The first specific embodiment of the present invention shown in FIG. 1 utilizes a bare active core fiber wherein the core is permeable to the analyte. In this case, the analyte permeates through the core and reacts with the implanted light producing substances. The reaction either produces chemiluminescence or would decrease the fluoroluminescence produced by an outside light source via fluorescent quenching. As discussed, the intensity measured with detector 22 is indicative of analyte concentration.
A second specific embodiment of a fiber sensor 24 utilizes a permeable active cladding 30, which surrounds the active fiber core 14, as shown in FIG. 2. The cladding has fluorescent or chemiluminescent substances 26 implanted therein which react directly with the analyte or via light excitation by an outside source 18a as discussed above with reference to substances 16 implanted in a bare active fiber core. The resulting light produced by substance 26 then acts as an "external" light source which excites the fluorescent substances 16 located in the active fiber core 14. As before, the intensity of the light resulting from this so-called two-stage fluorescence is detected as an indication of analyte concentration. The cladding 30 can comprise an active cladding portion 28 containing sources 26 and an inactive guide cladding portion which guides the produced light to the sensor 22. Also, the active cladding may surround the entire fiber core and guide the produced light, dispensing with the need for an inactive guide cladding. In the embodiment of this paragraph, the active fiber core need not be permeable by the analyte.
The power efficiency Peff of an active core optical fiber at one end of the fiber is defined as the ratio of the power that is excited in the active fiber core as bound modes, Pcore, to the total power radiated by the sources, i.e., by ##EQU1## wherein Prad is the power due to the radiation modes and the multiplicative factor of 2 was introduced to account for both forward and backward propagating modes.
The core sources can be treated an many infinitesimal electric currents with random phase and orientation which excite radiation fields and bound modes. The radiation fields radiate away from the fiber, whereas the bound modes are trapped inside the core and propagate in both forward and backward directions. The expressions for Prad and Pcore follow: ##EQU2## where L is the length of the fiber with fluorescent sources, k is the circular wavenumber of the fluorescent light, nclad is the index of refraction of the cladding, S is the source strength, P.sub.μ,v is a normalization constant, e.sub.μ,v is the modal electric field and rout and rin are the outer and inner radii of the core source distribution 14a, as shown in FIG. 3.
For the weakly guiding case the integral in Equation (3) has the same functional form for every mode. However, for the exact case, we are left with computing Equation (3) for each mode separately; transverse electric (TEo,μ), transverse magnetic (TMo,μ) and hybrid modes (EHv,μ) and HEv,μ). The results for an uniform cylindrical distribution of sources between the radii rin and rout are given below.
For TEo,μ modes: ##EQU3##
For TMo,μ modes: ##EQU4##
For EHv,μ and HEv,μ modes (v>0): ##EQU5## where a is the radius of the fiber core, Rin =rin /a and Rout =rout /a are the normalized inner and outer radii of the source distribution βv,μ is the propagation constant, ncore is the index of refraction of the core, a1 through a6 are given by Table 12-3(b) of Synder et al in Optical Waveguide Theory, Chapman and Hall, New York, 1983, and Jv is the Bessel function. Also, we have ##EQU6## Where Uv,μ and Wv,μ can be found with the help of the eigenvalue equations. Equations (4a-c) were determined using the field relations of Synder et al, Table 12-3, supra.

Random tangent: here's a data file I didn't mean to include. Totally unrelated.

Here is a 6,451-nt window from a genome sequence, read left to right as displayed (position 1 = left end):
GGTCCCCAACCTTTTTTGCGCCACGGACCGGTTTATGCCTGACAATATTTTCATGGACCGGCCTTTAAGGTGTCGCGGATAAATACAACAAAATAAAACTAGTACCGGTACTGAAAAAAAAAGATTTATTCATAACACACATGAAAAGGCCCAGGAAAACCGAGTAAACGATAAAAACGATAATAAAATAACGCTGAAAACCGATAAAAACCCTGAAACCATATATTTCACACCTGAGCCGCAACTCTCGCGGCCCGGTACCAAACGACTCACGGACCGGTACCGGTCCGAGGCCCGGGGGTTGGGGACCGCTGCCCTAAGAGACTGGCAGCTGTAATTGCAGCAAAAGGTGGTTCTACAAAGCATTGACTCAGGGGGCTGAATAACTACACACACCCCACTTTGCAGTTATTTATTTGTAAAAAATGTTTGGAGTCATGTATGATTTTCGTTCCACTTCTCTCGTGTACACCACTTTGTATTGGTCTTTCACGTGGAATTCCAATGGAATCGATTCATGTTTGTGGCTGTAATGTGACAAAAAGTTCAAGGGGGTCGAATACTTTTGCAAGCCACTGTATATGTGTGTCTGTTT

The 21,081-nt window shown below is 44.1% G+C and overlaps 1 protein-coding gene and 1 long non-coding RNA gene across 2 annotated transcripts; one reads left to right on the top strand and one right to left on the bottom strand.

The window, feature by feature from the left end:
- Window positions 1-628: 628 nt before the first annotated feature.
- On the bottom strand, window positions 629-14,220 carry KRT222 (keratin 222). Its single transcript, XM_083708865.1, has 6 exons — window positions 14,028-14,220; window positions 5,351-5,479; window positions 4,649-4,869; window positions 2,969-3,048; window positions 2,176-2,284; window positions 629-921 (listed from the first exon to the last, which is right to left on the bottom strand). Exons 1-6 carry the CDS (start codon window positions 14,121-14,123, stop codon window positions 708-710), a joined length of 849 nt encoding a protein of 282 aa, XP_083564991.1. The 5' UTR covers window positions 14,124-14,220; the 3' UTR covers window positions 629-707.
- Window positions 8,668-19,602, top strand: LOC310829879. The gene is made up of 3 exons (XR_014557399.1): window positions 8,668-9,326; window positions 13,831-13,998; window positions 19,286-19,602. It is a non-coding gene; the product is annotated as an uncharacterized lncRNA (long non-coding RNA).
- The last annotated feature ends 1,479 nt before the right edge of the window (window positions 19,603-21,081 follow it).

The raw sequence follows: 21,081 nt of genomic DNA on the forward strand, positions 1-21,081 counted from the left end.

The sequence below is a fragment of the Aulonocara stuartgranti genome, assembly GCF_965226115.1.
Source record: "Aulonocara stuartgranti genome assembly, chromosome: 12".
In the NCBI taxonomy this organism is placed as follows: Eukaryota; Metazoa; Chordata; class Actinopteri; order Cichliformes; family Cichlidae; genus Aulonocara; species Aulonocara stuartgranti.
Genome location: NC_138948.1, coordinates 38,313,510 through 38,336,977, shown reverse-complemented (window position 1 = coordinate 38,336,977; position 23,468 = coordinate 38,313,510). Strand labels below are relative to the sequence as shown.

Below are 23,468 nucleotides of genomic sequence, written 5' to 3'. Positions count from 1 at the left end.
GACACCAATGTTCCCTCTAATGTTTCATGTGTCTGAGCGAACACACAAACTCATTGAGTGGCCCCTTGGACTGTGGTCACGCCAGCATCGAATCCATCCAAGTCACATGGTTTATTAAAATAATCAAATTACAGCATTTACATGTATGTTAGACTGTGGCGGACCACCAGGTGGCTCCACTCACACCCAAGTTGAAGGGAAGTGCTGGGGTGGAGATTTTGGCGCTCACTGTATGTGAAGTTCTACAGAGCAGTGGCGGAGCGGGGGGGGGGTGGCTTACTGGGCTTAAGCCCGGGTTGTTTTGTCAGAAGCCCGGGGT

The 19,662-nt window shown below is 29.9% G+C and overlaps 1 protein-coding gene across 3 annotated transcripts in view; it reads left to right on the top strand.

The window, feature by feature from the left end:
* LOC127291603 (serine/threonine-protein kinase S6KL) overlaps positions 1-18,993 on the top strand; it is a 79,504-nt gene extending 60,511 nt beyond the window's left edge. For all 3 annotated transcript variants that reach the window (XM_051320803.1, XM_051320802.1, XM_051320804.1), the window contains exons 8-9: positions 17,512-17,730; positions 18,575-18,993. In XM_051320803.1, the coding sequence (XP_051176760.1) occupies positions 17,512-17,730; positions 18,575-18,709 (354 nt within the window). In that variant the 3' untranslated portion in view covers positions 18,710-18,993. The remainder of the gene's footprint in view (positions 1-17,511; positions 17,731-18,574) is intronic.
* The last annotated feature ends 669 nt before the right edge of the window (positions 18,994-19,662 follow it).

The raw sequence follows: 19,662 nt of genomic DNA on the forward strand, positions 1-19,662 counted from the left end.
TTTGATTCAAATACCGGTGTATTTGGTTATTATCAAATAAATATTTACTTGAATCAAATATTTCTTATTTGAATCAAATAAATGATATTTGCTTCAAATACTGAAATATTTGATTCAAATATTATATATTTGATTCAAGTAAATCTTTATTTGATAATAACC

Notice that the power efficiency can be rewritten in terms of the ratio Pratio =Pcore /Prad whose expression is much simpler than Peff. For this reason, Pratio is displayed for the TE, TM and hybrid modes of the exact solution of the cylindrical fiber with an uniform distribution of sources in its core, i.e., for Rin =0 and Rout =1.0, by the following: ##EQU7##
In Equation (6c) the original result was multiplied by two in order to account for both odd and even modes. The total power efficiency is given by the sum of the power efficiency of each mode.
It was found previously that for a distribution of sources in the cladding--as opposed to the core--the factor ka=2πa/λ is a new independent variable. See NASA Contractor Report 4333, discussed in the Background section of the present application. This result has its theoretical relevance in the sense that it decreases by one the number of independent variables making it easier to analyze the behavior of Peff. This can be see by substituting βv,μ =knv,μ, where nv,μ (nclad <nv,μ <ncore) is the effective index of refraction, into Equations (6). By doing so the factor ka is isolated and in this way the result is also applicable to a core distribution of sources. FIG. 4 shows Peff plotted as a function of the factor ka wherein the indices of refraction for the core and the cladding are held fixed at ncore =1.46 and nclad =1.3. Notice that Peff increases in the low V-number region. However, in the high V-number region, Peff tends to be constant, i.e. stabilizes after an increase in ka. Accordingly, a desired increase in power efficiency is obtained by increasing the factor ka. This increase may be accomplished by increasing only a, decreasing only λ, or increasing a and decreasing λ. This result is qualitatively similar to the one of a thin film cladding source fiber. However, one must point out that this similarity is only coincidental since a fiber with a thin film cladding source is a system completely different from a fiber with a core source.